Host-parasite coevolution : insights from the Daphnia-parasite model system

Ebert, Dieter. (2008) Host-parasite coevolution : insights from the Daphnia-parasite model system. Current Opinion in Microbiology, 11 (3). pp. 290-301.

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Daphnia and its parasites have become recognized as a model system for studying the epidemiological, evolutionary and genetic interactions between hosts and parasites. The key advantages of the Daphnia-parasite system are the propagation of the host as iso-female lines, that is clonal, but at the same time the possibility to cross lines. Furthermore, Daphnia have diverse parasites, including bacteria, fungi, microsporidia and helminths, which can be kept in culture with the hosts. For two parasites of Daphnia magna, coevolution has been demonstrated phenotypically. Coevolution in D. magna and the bacterium Pasteuria ramosa is consistent with model predictions of coevolution by negative frequency dependent selection, the Red Queen hypothesis. The genetic mechanisms have not yet been elucidated.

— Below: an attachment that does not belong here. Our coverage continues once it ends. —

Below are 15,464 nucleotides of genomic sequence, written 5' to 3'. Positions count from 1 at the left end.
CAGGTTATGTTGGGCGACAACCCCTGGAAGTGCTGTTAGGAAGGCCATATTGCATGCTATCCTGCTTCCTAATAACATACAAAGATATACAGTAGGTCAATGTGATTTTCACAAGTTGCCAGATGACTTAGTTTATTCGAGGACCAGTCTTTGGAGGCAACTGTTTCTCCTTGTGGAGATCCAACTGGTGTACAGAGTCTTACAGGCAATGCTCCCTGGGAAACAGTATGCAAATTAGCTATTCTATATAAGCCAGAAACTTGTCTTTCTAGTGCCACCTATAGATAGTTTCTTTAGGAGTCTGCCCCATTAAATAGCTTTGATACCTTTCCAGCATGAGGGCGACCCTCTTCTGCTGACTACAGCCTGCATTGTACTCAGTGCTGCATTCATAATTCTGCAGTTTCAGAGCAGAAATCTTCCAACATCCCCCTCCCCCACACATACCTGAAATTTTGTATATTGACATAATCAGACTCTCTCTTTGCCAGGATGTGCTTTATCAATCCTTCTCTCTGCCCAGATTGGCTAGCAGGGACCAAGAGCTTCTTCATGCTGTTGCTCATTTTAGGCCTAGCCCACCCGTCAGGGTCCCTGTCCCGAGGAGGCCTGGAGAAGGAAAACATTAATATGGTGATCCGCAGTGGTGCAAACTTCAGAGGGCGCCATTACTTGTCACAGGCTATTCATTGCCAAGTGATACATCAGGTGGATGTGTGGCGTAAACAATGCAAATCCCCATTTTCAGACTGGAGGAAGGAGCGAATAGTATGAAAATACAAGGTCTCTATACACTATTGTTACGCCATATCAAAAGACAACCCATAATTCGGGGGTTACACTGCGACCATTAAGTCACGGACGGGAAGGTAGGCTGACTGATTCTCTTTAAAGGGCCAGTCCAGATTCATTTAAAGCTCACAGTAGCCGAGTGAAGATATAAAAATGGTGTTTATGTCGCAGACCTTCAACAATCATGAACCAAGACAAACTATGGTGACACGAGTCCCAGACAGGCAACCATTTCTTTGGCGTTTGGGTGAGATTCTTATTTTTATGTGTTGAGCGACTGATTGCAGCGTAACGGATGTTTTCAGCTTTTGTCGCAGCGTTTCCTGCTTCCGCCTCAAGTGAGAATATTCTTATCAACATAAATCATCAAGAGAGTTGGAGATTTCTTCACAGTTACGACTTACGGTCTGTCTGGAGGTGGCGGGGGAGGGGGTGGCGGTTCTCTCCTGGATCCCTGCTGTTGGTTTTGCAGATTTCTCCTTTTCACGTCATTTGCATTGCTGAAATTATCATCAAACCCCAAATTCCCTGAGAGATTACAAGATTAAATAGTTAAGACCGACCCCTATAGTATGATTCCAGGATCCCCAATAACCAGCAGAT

Faculties and Departments:05 Faculty of Science > Departement Umweltwissenschaften > Integrative Biologie > Evolutionary Biology (Ebert)
UniBasel Contributors:Ebert, Dieter
Item Type:Article, refereed
Article Subtype:Research Article
Note:Publication type according to Uni Basel Research Database: Journal article
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Last Modified:11 Jul 2023 07:25
Deposited On:22 Mar 2012 14:14

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